An Eye for an Eye

March 9, 2009

In a quite literal manifestation of the laws given to the Hebrews in Exodus 21, an Iranian woman who was blinded and disfigured after a man threw acid in her face has welcomed the decision by a Tehran court to do the same to him. Ameneh Bahrami, 30, rejected a marriage request from the man – known only as Majid – who responded by waiting for her outside of her workplace to throw acid on her. Ms Bahrami (seen above) who is currently in Barcelona receiving medical treatment waived her right to $25,000 so that the man would be blinded in both eyes, rather than just one as was originally intended.

But if there is serious injury, you are to take life for life, eye for eye, tooth for tooth, hand for hand, foot for foot, burn for burn, wound for wound, bruise for bruise.
Exodus 21v23-25

You have heard that it was said, ‘Eye for eye, and tooth for tooth.’ But I tell you, Do not resist an evil person. If someone strikes you on the right cheek, turn to him the other also.

– Jesus
Matthew 5 v 38-39

This is perceived to be one of the Bible’s great contradictions. Some reading around however sheds some light. In the time the law was given, the concept of “an eye for an eye” was not a requirement, but a limit. The purpose of the statement was not that if someone pokes out your eye, deliberately or not, then you HAVE TO poke out his eye in return. The statement’s purpose was to say that if somebody deliberately pokes out your eye, then you have the right to avenge your mistreatment, but ONLY UP TO what they’ve done to you. You could merely punch them in the nose if that satisfies justice for you, or you could go all the way up to the point of poking out his eye in return, but no more. You can’t chop of his head if he poked out your eye. In a world where blood feuds were common, meaning that one family would go to war with another family because of a series of escalating insults and violent actions. The concept of “an eye for an eye” stopped the escalation of violence. The concept was simply “if you must retaliate, then you can only go this far and no further.” Another commentator wrote that if someone killed your sheep, it was the ‘macho’ thing to go to his and kill five of his cows. Thus starting a tit-for-tat.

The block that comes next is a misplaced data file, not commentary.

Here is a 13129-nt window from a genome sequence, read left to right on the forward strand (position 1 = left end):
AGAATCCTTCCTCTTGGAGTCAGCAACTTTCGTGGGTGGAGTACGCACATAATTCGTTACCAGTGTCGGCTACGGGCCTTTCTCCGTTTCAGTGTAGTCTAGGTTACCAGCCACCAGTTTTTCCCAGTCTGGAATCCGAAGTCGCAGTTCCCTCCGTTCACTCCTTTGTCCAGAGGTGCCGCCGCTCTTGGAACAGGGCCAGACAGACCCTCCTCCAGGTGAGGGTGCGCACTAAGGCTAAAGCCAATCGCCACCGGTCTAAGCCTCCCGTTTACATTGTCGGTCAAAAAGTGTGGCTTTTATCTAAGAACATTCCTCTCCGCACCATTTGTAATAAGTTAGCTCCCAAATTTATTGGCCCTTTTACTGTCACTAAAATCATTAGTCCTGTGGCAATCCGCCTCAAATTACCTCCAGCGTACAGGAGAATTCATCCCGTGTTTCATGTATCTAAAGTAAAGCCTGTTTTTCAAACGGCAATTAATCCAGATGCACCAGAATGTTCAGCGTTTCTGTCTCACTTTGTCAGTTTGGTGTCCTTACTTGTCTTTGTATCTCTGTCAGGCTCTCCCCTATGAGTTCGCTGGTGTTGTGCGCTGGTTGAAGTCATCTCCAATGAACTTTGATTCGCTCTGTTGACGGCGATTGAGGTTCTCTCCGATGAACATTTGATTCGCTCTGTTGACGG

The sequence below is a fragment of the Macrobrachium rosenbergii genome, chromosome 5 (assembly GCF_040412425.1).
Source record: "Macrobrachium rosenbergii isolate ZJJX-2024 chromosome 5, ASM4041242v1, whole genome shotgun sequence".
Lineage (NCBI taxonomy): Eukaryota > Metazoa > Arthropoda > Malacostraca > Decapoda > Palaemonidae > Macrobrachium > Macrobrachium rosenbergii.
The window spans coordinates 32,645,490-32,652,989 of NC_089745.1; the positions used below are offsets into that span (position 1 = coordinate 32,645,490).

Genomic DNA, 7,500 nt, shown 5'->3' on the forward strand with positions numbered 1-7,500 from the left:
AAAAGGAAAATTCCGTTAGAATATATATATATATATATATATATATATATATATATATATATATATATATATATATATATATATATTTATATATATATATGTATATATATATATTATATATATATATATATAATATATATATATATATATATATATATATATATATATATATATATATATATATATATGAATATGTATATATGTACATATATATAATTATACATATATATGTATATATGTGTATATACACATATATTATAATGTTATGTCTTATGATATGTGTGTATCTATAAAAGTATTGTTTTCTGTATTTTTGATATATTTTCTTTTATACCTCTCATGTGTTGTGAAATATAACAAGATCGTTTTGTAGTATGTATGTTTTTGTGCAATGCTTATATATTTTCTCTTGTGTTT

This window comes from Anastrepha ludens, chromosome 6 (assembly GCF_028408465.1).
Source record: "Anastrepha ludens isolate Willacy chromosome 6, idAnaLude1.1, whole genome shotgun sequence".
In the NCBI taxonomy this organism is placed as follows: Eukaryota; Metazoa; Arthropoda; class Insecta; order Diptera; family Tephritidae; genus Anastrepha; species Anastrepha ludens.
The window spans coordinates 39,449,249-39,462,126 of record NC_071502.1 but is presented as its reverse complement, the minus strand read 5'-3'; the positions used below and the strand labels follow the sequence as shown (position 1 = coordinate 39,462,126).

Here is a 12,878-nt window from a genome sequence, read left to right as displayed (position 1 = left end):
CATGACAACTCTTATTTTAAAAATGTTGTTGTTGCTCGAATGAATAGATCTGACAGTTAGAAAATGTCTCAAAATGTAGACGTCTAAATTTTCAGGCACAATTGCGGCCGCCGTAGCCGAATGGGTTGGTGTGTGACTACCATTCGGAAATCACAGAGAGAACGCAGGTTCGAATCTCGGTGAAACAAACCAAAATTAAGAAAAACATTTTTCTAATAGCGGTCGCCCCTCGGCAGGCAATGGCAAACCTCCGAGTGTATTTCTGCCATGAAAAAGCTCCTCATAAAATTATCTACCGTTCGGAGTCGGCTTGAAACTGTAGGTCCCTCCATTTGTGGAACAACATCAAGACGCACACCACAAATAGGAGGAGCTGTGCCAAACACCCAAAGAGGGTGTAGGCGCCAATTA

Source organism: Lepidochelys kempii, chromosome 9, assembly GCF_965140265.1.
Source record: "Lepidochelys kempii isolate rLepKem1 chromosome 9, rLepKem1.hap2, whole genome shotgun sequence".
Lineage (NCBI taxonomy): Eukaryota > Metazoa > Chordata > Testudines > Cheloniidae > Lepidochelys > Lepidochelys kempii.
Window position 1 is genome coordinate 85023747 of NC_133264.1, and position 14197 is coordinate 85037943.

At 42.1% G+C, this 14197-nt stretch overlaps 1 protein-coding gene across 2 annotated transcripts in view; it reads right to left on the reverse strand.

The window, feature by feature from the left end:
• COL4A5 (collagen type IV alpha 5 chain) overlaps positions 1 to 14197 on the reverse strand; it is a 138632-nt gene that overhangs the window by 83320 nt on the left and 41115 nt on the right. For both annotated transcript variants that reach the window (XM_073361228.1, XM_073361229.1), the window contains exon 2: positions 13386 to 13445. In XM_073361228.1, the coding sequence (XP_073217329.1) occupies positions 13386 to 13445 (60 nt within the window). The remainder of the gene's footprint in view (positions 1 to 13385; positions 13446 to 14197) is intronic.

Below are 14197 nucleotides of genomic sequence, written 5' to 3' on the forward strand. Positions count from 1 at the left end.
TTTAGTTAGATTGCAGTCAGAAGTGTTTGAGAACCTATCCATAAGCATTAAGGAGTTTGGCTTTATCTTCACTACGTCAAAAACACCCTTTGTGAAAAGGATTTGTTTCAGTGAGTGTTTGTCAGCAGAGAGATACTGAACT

In Northern Ireland we know all about tit-for-tat murders.

Perhaps even now some loyalists are plotting revenge for the two British soldiers murdered in Antrim Saturday night. But where does that get us? Is that not what the dissidents want? A civil war to encourage Britain to wash its hands of us?

Justice must be sought, in that these murderers should be brought to trial and sentenced accordingly. But can we go further? Can we offer forgiveness? Mercy? Even Grace? Jesus advocates justice. But he also calls us to go further. When one considers that he calls us to offer forgiveness instead of seeking revenge, to love instead of hating and to forgo our rights, is that really a religion to use as a crutch?

What would you do if you were Ameneh Bahrami?

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The Truth of Reconciliation

January 31, 2009

In the aftermath of the Eames-Bradley report* and the controversial £12,000 ‘recognition payment’ Denis Murray talks to Andrew Neil on This Week. Watch the video here